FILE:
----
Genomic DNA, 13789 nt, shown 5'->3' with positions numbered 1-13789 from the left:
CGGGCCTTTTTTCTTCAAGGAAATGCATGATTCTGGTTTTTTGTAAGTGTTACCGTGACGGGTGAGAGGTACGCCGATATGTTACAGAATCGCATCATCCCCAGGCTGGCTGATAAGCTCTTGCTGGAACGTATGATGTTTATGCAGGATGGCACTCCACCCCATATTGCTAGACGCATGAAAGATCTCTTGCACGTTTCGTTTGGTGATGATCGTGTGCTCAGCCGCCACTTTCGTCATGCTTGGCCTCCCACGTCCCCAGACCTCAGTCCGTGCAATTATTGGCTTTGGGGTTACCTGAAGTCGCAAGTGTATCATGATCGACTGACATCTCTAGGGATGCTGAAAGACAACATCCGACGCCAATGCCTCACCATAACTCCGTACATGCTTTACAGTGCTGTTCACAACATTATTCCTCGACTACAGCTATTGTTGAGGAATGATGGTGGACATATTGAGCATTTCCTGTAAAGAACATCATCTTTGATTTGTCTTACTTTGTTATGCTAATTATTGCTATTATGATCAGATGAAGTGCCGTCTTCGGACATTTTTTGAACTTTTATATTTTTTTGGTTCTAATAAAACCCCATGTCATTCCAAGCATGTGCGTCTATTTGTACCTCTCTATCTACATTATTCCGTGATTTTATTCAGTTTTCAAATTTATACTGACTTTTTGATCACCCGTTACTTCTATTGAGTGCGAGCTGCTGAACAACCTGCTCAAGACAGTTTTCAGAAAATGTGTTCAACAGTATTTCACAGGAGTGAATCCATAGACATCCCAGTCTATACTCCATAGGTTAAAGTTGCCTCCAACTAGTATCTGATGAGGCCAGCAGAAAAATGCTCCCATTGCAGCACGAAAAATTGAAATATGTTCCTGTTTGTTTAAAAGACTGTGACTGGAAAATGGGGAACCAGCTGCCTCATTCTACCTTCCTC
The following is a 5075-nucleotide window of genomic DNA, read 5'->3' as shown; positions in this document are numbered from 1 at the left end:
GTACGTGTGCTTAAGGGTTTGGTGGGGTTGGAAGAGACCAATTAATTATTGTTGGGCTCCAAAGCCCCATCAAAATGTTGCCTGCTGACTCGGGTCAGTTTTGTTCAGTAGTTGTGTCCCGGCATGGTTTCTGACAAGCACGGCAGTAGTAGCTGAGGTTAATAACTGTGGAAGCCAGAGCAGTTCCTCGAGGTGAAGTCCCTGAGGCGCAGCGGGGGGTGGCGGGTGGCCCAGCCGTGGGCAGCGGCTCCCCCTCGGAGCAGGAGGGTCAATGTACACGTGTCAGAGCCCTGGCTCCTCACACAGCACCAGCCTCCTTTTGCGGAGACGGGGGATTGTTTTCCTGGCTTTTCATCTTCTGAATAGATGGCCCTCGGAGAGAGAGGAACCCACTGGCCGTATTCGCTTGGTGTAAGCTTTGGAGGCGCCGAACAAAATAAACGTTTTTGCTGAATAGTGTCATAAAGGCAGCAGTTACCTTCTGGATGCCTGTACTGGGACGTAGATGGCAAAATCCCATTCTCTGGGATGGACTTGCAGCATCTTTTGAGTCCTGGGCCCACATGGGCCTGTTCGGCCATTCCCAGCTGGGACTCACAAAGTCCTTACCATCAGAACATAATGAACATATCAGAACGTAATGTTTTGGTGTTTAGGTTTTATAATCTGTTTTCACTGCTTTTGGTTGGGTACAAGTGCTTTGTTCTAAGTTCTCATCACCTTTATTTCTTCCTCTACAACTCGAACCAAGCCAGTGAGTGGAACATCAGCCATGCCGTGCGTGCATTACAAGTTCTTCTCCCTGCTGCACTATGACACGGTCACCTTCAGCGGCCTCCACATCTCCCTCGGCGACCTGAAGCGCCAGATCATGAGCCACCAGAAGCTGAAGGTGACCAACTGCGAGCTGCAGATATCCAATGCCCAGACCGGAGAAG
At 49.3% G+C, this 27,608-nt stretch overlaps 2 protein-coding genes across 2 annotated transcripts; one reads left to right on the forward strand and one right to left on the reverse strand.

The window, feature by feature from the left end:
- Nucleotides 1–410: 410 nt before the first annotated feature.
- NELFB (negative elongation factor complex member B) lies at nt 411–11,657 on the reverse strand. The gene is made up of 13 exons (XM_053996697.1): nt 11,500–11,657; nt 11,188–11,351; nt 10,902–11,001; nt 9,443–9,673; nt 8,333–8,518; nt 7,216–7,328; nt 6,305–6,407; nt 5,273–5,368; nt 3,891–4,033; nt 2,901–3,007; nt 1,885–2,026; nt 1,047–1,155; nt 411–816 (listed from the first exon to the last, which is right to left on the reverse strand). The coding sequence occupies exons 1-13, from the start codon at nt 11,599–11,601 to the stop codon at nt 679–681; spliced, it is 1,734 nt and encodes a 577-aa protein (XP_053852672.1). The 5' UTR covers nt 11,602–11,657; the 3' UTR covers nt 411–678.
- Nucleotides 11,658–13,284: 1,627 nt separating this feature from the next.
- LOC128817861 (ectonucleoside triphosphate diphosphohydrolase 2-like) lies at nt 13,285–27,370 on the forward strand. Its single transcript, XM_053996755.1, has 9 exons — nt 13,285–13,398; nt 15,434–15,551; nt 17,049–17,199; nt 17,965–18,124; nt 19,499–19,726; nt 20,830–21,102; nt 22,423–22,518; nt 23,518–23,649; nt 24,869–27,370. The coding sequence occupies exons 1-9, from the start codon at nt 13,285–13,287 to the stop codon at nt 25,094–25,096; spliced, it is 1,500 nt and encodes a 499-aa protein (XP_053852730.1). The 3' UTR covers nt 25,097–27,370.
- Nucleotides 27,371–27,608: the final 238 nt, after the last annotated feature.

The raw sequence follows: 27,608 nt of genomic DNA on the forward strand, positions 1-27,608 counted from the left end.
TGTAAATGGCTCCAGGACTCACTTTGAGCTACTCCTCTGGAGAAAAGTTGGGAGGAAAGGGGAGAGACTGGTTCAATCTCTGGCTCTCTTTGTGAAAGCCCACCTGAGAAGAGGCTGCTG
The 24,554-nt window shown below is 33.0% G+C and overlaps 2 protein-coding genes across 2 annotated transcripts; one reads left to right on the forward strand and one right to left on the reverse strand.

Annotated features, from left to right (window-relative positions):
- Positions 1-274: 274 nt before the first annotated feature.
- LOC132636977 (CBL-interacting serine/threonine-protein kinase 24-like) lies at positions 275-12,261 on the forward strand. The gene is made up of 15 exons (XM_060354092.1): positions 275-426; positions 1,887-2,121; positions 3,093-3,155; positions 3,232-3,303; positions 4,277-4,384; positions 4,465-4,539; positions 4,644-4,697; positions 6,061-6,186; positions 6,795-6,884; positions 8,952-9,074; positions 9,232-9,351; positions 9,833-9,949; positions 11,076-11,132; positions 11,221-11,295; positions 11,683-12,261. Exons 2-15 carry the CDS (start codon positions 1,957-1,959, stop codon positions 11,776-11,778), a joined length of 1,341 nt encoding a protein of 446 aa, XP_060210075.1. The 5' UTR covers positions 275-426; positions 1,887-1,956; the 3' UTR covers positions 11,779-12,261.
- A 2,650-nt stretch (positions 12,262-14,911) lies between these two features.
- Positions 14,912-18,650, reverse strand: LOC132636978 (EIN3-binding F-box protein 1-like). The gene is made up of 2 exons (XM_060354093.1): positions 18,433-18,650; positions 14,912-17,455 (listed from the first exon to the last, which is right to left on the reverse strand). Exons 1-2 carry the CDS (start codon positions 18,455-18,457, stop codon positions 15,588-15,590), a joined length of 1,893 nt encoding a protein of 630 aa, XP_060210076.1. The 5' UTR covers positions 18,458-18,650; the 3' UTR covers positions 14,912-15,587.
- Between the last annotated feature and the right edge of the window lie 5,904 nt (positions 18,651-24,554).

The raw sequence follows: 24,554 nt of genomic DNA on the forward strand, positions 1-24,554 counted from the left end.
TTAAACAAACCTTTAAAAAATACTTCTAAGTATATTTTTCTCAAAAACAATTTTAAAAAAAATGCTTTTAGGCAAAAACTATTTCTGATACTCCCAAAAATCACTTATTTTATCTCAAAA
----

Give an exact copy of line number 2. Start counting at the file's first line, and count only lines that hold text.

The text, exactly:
CGGGCCTTTTTTCTTCAAGGAAATGCATGATTCTGGTTTTTTGTAAGTGTTACCGTGACGGGTGAGAGGTACGCCGATATGTTACAGAATCGCATCATCCCCAGGCTGGCTGATAAGCTCTTGCTGGAACGTATGATGTTTATGCAGGATGGCACTCCACCCCATATTGCTAGACGCATGAAAGATCTCTTGCACGTTTCGTTTGGTGATGATCGTGTGCTCAGCCGCCACTTTCGTCATGCTTGGCCTCCCACGTCCCCAGACCTCAGTCCGTGCAATTATTGGCTTTGGGGTTACCTGAAGTCGCAAGTGTATCATGATCGACTGACATCTCTAGGGATGCTGAAAGACAACATCCGACGCCAATGCCTCACCATAACTCCGTACATGCTTTACAGTGCTGTTCACAACATTATTCCTCGACTACAGCTATTGTTGAGGAATGATGGTGGACATATTGAGCATTTCCTGTAAAGAACATCATCTTTGATTTGTCTTACTTTGTTATGCTAATTATTGCTATTATGATCAGATGAAGTGCCGTCTTCGGACATTTTTTGAACTTTTATATTTTTTTGGTTCTAATAAAACCCCATGTCATTCCAAGCATGTGCGTCTATTTGTACCTCTCTATCTACATTATTCCGTGATTTTATTCAGTTTTCAAATTTATACTGACTTTTTGATCACCCGTTACTTCTATTGAGTGCGAGCTGCTGAACAACCTGCTCAAGACAGTTTTCAGAAAATGTGTTCAACAGTATTTCACAGGAGTGAATCCATAGACATCCCAGTCTATACTCCATAGGTTAAAGTTGCCTCCAACTAGTATCTGATGAGGCCAGCAGAAAAATGCTCCCATTGCAGCACGAAAAATTGAAATATGTTCCTGTTTGTTTAAAAGACTGTGACTGGAAAATGGGGAACCAGCTGCCTCATTCTACCTTCCTC